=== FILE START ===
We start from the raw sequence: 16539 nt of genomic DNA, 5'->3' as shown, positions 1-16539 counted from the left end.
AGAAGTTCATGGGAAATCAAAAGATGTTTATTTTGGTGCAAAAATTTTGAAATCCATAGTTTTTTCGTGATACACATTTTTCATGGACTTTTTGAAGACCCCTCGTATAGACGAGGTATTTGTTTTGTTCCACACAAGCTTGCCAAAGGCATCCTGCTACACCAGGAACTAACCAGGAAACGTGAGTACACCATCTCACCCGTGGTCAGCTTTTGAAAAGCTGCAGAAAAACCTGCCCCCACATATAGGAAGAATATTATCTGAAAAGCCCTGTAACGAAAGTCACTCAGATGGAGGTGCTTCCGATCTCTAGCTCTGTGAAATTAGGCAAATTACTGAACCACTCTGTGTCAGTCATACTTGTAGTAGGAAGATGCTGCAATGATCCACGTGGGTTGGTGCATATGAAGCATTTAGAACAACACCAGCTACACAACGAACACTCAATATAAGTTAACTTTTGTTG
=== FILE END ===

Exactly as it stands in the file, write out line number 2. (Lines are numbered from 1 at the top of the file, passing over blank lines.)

AGAAGTTCATGGGAAATCAAAAGATGTTTATTTTGGTGCAAAAATTTTGAAATCCATAGTTTTTTCGTGATACACATTTTTCATGGACTTTTTGAAGACCCCTCGTATAGACGAGGTATTTGTTTTGTTCCACACAAGCTTGCCAAAGGCATCCTGCTACACCAGGAACTAACCAGGAAACGTGAGTACACCATCTCACCCGTGGTCAGCTTTTGAAAAGCTGCAGAAAAACCTGCCCCCACATATAGGAAGAATATTATCTGAAAAGCCCTGTAACGAAAGTCACTCAGATGGAGGTGCTTCCGATCTCTAGCTCTGTGAAATTAGGCAAATTACTGAACCACTCTGTGTCAGTCATACTTGTAGTAGGAAGATGCTGCAATGATCCACGTGGGTTGGTGCATATGAAGCATTTAGAACAACACCAGCTACACAACGAACACTCAATATAAGTTAACTTTTGTTG